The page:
Another legend says that in the early 16th century, people in Germany combined two customs that had been practiced in different countries around the globe. The Paradise tree (a fir tree decorated with apples) represented the Tree of Knowledge in the Garden of Eden. The Christmas Light, a small, pyramid-like frame, usually decorated with glass balls, tinsel, and a candle on top, was a symbol of the birth of Christ as the Light of the World. Changing the tree's apples to tinsel balls and cookies; and combining this new tree with the Light placed on top, the Germans created the tree that many of us know now.

Today, the Tannenbaum (Christmas tree) is traditionally decorated in secret with lights, tinsel, and ornaments by the mother and is lit and revealed on Christmas Eve with cookies, nuts, and gifts under its branches.

South Africa

Christmas is a summer holiday in South Africa. Although Christmas trees are not common, windows are often draped with sparkling cotton wool and tinsel.

Saudi Arabia

Christian Americans, Europeans, Indians, Filipinos, and others living here have to celebrate Christmas privately in their homes. Christmas lights are generally not tolerated. Most families place their Christmas trees somewhere inconspicuous.

Philippines

Fresh pine trees are too expensive for many Filipinos, so handmade trees in an array of colors and sizes are often used. Star lanterns, or parol, appear everywhere in December. They are made from bamboo sticks, covered with brightly colored rice paper or cellophane, and usually feature a tassel on each point. There is usually one in every window, each representing the Star of Bethlehem.

China

Of the small percentage of Chinese who do celebrate Christmas, most erect artificial trees decorated with spangles and paper chains, flowers, and lanterns. Christmas trees are called "trees of light."

Japan

For most of the Japanese who celebrate Christmas, it's purely a secular holiday devoted to the love of their children. Christmas trees are decorated with small toys, dolls, paper ornaments, gold paper fans and lanterns, and wind chimes. Miniature candles are also put among the tree branches. One of the most popular ornaments is the origami swan. Japanese children have exchanged thousands of folded paper "birds of peace" with young people all over the world as a pledge that war must not happen again.


Rockefeller Center


The Rockefeller Center tree is located at Rockefeller Center, west of Fifth Avenue from 47th through 51st Streets in New York City.

The Rockefeller Center Christmas Tree dates back to the Depression Era days. The tallest tree displayed at Rockefeller Center came in 1948 and was a Norway Spruce that measured in at 100 feet tall and hailed from Killingworth, Connecticut.

The first tree at Rockefeller Center was placed in 1931. It was a small unadorned tree placed by construction workers at the center of the construction site. Two years later, another tree was placed there, this time with lights. These days, the giant Rockefeller Center tree is laden with over 25,000 Christmas lights.


Tree Trivia



  • Christmas trees have been sold commercially in the United States since about 1850.


  • In 1979, the National Christmas Tree was not lighted except for the top ornament. This was done in honor of the American hostages in Iran.


  • Between 1887-1933 a fishing schooner called the Christmas Ship would tie up at the Clark Street bridge and sell spruce trees from Michigan to Chicagoans.


  • The tallest living Christmas tree is believed to be the 122-foot, 91-year-old Douglas fir in the town of Woodinville, Washington.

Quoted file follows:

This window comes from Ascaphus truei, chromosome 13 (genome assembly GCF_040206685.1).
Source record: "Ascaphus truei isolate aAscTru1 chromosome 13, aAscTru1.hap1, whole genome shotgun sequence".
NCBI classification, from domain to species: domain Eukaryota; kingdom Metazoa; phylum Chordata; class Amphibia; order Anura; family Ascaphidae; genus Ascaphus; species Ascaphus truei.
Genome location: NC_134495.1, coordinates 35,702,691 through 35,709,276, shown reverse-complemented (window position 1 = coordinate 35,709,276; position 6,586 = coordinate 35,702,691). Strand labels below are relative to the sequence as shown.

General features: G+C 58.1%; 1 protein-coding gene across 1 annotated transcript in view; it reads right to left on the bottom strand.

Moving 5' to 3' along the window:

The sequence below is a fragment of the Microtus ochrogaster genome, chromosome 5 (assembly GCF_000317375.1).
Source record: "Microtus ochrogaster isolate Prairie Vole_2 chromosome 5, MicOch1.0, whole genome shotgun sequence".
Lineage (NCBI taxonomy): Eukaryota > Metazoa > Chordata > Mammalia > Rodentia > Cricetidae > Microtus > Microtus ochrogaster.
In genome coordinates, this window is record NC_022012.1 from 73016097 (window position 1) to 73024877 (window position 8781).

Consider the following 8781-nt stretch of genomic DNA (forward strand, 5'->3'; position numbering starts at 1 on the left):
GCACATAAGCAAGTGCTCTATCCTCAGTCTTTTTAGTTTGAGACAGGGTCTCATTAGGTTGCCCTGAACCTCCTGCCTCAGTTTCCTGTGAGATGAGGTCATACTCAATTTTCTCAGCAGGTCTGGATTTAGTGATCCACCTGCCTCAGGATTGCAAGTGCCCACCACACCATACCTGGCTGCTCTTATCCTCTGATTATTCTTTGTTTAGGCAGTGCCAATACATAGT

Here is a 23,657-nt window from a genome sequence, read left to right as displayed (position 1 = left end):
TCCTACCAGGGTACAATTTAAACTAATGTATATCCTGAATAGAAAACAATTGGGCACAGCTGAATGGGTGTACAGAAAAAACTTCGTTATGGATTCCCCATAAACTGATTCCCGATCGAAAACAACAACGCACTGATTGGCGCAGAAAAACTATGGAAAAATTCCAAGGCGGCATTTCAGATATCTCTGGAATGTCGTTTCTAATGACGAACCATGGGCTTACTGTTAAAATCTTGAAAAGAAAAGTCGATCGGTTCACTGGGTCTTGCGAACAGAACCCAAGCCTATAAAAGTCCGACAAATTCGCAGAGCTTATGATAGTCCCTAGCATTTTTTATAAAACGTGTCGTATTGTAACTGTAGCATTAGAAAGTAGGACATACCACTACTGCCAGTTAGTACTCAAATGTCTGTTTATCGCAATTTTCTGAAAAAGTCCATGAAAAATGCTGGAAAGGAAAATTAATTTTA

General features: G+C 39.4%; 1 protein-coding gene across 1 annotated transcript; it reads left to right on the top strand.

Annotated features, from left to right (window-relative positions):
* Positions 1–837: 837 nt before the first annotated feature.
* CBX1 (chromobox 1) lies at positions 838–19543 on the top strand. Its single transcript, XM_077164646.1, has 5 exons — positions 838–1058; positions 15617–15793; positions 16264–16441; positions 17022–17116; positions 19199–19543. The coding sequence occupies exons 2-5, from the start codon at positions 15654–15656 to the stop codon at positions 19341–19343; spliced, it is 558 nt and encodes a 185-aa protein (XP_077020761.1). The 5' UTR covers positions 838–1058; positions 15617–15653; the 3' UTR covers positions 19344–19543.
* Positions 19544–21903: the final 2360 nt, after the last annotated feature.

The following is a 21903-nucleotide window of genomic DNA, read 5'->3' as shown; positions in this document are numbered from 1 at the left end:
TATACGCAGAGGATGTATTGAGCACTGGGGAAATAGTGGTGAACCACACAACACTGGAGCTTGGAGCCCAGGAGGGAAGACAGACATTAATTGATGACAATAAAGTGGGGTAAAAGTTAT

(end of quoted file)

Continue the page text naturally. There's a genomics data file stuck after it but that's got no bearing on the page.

• The Rockefeller Center Christmas tree tradition began in 1933.


  • Franklin Pierce, the 14th president, brought the Christmas tree tradition to the White House.


  • In 1923, President Calvin Coolidge started the National Christmas Tree Lighting Ceremony now held every year on the White House lawn.


  • Since 1966, the National Christmas Tree Association has given a Christmas tree to the President and first family.


  • Most Christmas trees are cut weeks before they get to a retail outlet.


  • In 1912, the first community Christmas tree in the United States was erected in New York City.


  • Christmas trees generally take 6-8 years to mature.


  • Christmas trees are grown in all 50 states including Hawaii and Alaska.


  • 100,000 people are employed in the Christmas tree industry.


  • 98 percent of all Christmas trees are grown on farms.


  • More than 1,000,000 acres of land have been planted with Christmas trees.


  • 77 million Christmas trees are planted each year.


  • On average, over 2,000 Christmas trees are planted per acre.


  • You should never burn your Christmas tree in the fireplace. It can contribute to creosote buildup.


  • Other types of trees such as cherry and hawthorns were used as Christmas trees in the past.


  • Thomas Edison's assistants came up with the idea of electric lights for Christmas trees.


  • In 1963, the National Christmas Tree was not lit until December 22nd because of a national 30-day period of mourning following the assassination of President Kennedy.


  • Teddy Roosevelt banned the Christmas tree from the White House for environmental reasons.


  • In the first week, a tree in your home will consume as much as a quart of water per day.


  • Tinsel was once banned by the government. Tinsel contained lead at one time, now it's made of plastic.


  • In 1984, the National Christmas Tree was lit on December 13th with temperatures in the 70s, making it one of the warmest tree lightings in history.


  • 34 to 36 million Christmas trees are produced each year and 95 percent are shipped or sold directly from Christmas tree farms.


  • California, Oregon, Michigan, Washington, Wisconsin, Pennsylvania, and North Carolina are the top Christmas tree producing states.


  • The best selling trees are Scotch Pine, Douglas Fir, Fraser Fir, Balsam Fir, and White Pine.

No comments:

Post a Comment